Maximilian Kolbe was born on 8 January 1894 in Zduńska Wola, in the Kingdom of Poland, which was a part of the Russian Empire, the second son of weaver Julius Kolbe, a Germany and midwife Maria Dąbrowska, a Polish. Shortly after his birth, his family moved to Pabianice.

Little Raymond was known as a mischievous child, sometimes considered wild, and a trial to his parents. However, in 1906 at Pabianice, at age twelve and around the time of his first Communion, he received a vision of the Virgin Mary that changed his life.

“That night I asked the Mother of God what was to become of me. Then she came to me holding two crowns, one white, the other red. She asked me if I was willing to accept either of these crowns. The white one meant that I should persevere in purity, and the red that I should become a martyr. I said that I would accept them both.”

Kolbe entered the Franciscan junior seminary in Lwow, Poland in 1907 where he excelled in mathematics and physics. For a while he wanted to abandon the priesthood for the military, but eventually relented to the call to religious life, and on 4 September 1910 he became a novice in the Conventual Franciscan Order at age 16. He took the name Maximilian, made his first vows on 5 September 1911, his final vows on 1 November 1914.

He felt a strong motivation to ‘fight for Mary’ against enemies of the church. It was Kolbe who sought to reinvigorate the work of the MI (Militia Immaculata). Kolbe helped the Immaculata Friars to publish high pamphlets, books and a daily newspaper – Maly Dziennik. The monthly magazine grew to have a circulation of over 1 million and was influential amongst Polish Catholics. Kolbe even gained a radio licence and publicly broadcast his views on religion. Kolbe was successful in using the latest technology to spread his message.

As well as writing extensive essays and pieces for the newspaper, Kolbe composed the Immaculata Payer – the consecration to the immaculately conceived Virgin Mary. He also composed Polish songs to the Virgin Mary.

In 1930, Kolbe travelled to Japan, where he spent several years serving as a missionary. He founded a monastery on the outskirts of Nagasaki (the monastery survived the atomic blast, shielded by a mountain). While serving as a missionary, Kolbe sought to accept local Japanese customs. For example, he chose the location of the new monastery based on Shinto customs. Although the location on the side of the mountain was strange, its position helped it to survive the later Atomic bomb dropped on Nagasaki. He also entered into dialogue with local Buddhist priests and some of them became friends. However, increasingly ill, he returned to Poland in 1936.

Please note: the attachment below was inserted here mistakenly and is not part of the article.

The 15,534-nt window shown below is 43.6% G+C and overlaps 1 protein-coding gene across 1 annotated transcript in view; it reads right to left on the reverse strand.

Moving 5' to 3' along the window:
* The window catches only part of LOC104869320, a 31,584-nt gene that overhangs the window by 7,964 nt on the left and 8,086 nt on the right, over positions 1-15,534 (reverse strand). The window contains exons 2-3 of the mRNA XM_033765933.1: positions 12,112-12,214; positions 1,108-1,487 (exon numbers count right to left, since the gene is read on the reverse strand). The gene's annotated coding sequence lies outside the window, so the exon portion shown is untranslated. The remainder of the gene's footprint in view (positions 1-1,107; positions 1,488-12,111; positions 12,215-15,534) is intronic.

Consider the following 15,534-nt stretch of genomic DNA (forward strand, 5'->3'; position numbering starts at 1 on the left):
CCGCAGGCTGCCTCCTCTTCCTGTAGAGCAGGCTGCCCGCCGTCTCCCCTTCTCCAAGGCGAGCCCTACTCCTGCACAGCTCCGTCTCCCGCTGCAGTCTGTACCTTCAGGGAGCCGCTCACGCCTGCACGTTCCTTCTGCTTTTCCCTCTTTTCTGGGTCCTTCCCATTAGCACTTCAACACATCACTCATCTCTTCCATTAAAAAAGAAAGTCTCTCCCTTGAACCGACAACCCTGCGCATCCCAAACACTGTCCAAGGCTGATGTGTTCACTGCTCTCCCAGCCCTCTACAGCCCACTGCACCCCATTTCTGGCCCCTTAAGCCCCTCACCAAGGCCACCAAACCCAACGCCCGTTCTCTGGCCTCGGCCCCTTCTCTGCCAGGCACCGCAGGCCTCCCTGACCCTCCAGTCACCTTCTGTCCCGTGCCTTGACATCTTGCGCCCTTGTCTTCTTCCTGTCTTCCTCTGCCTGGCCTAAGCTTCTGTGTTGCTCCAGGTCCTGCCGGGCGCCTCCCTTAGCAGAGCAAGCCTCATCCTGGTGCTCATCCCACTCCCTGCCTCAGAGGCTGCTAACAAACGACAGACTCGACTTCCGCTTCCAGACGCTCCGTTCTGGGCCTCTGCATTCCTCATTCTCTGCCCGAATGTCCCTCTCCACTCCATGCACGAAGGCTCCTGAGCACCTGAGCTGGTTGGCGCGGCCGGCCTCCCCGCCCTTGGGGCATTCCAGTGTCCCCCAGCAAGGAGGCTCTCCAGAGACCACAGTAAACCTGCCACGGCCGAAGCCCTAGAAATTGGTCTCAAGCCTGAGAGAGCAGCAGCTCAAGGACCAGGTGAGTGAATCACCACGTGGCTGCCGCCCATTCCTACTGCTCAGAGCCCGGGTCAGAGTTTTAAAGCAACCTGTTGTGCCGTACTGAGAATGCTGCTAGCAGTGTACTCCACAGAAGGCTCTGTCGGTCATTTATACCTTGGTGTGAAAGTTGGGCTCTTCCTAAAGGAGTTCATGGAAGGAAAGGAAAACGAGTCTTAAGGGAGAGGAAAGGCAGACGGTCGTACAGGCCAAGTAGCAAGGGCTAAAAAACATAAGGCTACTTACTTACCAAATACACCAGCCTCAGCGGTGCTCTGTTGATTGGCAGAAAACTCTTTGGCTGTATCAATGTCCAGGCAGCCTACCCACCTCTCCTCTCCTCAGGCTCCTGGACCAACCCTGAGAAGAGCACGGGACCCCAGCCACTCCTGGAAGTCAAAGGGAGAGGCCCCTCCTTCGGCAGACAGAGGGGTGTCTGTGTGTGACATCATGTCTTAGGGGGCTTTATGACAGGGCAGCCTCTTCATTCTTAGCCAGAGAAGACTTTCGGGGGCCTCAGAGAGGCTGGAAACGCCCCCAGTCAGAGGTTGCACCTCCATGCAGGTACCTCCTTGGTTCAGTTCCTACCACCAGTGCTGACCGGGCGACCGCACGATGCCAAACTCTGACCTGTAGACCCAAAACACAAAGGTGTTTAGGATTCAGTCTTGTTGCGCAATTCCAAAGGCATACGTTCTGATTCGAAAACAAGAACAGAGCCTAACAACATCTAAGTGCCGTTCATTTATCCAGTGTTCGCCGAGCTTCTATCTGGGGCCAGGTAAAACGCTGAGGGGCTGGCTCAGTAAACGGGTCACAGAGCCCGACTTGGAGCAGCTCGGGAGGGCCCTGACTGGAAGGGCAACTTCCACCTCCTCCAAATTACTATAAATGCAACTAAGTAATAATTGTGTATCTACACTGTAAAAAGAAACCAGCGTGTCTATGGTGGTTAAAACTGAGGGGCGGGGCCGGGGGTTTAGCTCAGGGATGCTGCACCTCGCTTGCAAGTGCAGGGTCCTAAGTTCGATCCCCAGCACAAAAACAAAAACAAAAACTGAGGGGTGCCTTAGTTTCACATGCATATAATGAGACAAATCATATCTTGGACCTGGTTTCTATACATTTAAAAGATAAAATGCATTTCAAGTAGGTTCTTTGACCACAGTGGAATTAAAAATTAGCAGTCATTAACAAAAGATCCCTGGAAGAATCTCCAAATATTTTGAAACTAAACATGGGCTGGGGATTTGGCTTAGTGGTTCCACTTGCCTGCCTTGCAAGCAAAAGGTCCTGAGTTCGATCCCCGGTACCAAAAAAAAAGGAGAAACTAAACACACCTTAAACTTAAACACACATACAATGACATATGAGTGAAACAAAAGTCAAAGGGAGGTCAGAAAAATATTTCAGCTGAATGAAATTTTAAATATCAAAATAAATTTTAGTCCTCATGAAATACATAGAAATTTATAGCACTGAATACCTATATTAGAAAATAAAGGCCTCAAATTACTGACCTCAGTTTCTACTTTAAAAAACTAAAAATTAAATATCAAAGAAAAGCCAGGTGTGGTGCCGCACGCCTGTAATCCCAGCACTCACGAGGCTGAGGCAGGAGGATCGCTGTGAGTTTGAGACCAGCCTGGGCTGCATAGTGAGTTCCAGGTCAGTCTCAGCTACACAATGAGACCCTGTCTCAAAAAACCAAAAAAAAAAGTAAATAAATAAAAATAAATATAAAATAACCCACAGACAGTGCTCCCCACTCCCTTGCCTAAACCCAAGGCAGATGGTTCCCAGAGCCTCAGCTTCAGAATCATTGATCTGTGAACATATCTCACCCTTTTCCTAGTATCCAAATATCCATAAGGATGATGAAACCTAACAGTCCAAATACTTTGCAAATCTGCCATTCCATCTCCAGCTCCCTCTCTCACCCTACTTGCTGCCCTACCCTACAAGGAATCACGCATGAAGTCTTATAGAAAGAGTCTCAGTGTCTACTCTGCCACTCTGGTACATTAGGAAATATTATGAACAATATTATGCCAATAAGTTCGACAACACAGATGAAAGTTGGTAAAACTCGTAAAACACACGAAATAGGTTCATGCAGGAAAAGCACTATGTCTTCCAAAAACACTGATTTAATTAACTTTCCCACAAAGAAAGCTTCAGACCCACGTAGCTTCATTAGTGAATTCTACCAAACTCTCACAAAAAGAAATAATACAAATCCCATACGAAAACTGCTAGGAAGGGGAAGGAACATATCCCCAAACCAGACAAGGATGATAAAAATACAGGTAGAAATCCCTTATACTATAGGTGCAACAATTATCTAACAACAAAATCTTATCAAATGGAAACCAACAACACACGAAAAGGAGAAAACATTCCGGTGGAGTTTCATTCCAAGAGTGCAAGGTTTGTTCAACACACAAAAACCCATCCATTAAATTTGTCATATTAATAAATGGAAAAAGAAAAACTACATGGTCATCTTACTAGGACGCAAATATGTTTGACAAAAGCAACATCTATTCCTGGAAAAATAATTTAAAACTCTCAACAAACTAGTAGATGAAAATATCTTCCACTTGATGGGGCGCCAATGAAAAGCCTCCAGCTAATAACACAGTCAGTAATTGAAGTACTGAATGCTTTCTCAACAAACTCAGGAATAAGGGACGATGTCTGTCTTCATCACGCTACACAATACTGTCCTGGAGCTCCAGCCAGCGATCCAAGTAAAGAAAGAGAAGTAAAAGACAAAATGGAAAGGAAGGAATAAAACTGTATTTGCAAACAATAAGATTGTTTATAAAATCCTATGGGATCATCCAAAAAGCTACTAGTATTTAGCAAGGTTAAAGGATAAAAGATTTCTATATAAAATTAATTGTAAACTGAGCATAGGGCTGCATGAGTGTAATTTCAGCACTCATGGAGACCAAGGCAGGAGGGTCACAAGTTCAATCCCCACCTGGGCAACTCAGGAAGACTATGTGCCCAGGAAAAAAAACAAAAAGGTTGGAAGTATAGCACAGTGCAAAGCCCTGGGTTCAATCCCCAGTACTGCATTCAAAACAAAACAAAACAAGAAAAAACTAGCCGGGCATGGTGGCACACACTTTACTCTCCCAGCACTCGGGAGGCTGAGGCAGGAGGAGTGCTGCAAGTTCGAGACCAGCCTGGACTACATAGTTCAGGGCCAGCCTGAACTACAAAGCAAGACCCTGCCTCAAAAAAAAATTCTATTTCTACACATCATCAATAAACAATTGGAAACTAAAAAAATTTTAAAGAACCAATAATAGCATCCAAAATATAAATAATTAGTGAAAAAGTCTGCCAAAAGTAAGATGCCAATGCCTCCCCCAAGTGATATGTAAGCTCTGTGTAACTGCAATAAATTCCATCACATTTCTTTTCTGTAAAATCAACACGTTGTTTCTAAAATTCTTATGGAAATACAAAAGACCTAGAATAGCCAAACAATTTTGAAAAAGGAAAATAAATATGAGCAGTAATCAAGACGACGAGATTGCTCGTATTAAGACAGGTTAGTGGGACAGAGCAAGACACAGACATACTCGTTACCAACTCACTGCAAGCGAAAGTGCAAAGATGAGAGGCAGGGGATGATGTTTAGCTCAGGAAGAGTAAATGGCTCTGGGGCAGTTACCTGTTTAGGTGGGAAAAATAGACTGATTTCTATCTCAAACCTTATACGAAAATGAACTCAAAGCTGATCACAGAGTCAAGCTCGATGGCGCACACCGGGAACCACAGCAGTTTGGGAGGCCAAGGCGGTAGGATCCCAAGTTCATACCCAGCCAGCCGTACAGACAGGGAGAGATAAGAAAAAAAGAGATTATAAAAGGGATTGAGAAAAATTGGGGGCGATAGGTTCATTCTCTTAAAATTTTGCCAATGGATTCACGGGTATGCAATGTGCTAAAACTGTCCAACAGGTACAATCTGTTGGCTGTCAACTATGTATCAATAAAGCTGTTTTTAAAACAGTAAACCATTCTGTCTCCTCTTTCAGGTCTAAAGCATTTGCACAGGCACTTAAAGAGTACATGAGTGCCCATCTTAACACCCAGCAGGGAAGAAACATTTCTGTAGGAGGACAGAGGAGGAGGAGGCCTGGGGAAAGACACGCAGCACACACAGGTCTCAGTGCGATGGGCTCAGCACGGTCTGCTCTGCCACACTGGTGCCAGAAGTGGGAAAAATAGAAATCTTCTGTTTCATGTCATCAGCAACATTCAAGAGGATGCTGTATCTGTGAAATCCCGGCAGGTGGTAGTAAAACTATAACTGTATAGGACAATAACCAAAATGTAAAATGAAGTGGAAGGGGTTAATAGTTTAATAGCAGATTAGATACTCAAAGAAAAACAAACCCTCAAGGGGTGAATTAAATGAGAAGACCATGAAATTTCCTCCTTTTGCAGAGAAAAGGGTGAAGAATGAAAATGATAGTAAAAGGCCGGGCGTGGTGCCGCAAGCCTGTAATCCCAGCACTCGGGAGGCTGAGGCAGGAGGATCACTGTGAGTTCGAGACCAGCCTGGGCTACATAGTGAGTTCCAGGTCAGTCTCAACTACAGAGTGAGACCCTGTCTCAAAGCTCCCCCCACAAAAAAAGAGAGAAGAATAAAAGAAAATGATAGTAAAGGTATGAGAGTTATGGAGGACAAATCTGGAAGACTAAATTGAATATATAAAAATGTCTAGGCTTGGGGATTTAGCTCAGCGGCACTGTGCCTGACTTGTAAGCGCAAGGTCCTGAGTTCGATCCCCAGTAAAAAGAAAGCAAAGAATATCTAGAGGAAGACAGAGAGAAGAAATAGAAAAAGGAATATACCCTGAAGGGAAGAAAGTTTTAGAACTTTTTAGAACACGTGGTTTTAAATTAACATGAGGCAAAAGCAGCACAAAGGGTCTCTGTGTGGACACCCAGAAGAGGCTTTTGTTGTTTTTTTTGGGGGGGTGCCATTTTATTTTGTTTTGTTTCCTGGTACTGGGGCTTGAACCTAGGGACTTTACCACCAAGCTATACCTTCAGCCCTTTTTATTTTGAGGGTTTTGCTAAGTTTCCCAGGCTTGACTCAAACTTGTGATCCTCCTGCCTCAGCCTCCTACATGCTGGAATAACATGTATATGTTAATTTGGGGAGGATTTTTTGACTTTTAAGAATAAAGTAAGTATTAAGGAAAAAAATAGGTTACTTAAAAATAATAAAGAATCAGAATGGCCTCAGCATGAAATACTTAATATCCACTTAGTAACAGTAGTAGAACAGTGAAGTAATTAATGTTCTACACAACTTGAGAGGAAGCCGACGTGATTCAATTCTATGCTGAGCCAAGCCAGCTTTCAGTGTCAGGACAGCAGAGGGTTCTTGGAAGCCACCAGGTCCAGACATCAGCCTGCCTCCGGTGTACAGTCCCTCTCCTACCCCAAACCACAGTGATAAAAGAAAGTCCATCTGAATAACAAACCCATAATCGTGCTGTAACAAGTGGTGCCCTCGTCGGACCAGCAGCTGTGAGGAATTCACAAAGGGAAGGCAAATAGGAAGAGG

At the start of the Second World War, Kolbe was residing in the friary at Niepokalanow, the “City of the Immaculata.” By that time, it had expanded from 18 friars to 650 friars, making it the largest Catholic house in Europe.

When Poland was overrun by the Nazi forces in 1939, he was arrested under general suspicion on 13 September, but was released after three months. On 17 February 1941, he was arrested by the Gestapo for hiding Jewish people, he was sent to Auschwitz concentration camp and branded prisoner #16670. Despite the awful conditions of Auschwitz, people report that Kolbe retained a deep faith, equanimity and dignity in the face of appalling treatment.

In July 1941, three prisoners appeared to have escaped from the camp; as a result the Deputy Commander of Auschwitz ordered 10 men to be chosen to be starved to death in an underground bunker.

When one of the selected men Franciszek Gajowniczek heard he was selected, he cried out “My wife! My children!” At this point Kolbe volunteered to take his place.

The Nazi commander replied, “What does this Polish pig want?”

Father Kolbe pointed with his hand to the condemned Franciszek Gajowniczek and repeated “I am a Catholic priest from Poland; I would like to take his place, because he has a wife and children.”

Rather surprised, the commander accepted Kolbe in place of Gajowniczek.

The men were led away to the underground bunker where they were to be starved to death. It is said that in the bunker, Kolbe would lead the men in prayer and singing hymns to Mary. When the guards checked the cell, Kolbe could be seen praying in the middle.

After two weeks, nearly all the prisoners, except Kolbe had died due to dehydration and starvation. Because the guards wanted the cell emptied, the remaining prisoners and Kolbe were executed with a lethal injection. Those present say he calmly accepted death, lifting up his arm. His remains were unceremoniously cremated on 15 August.

Advertisements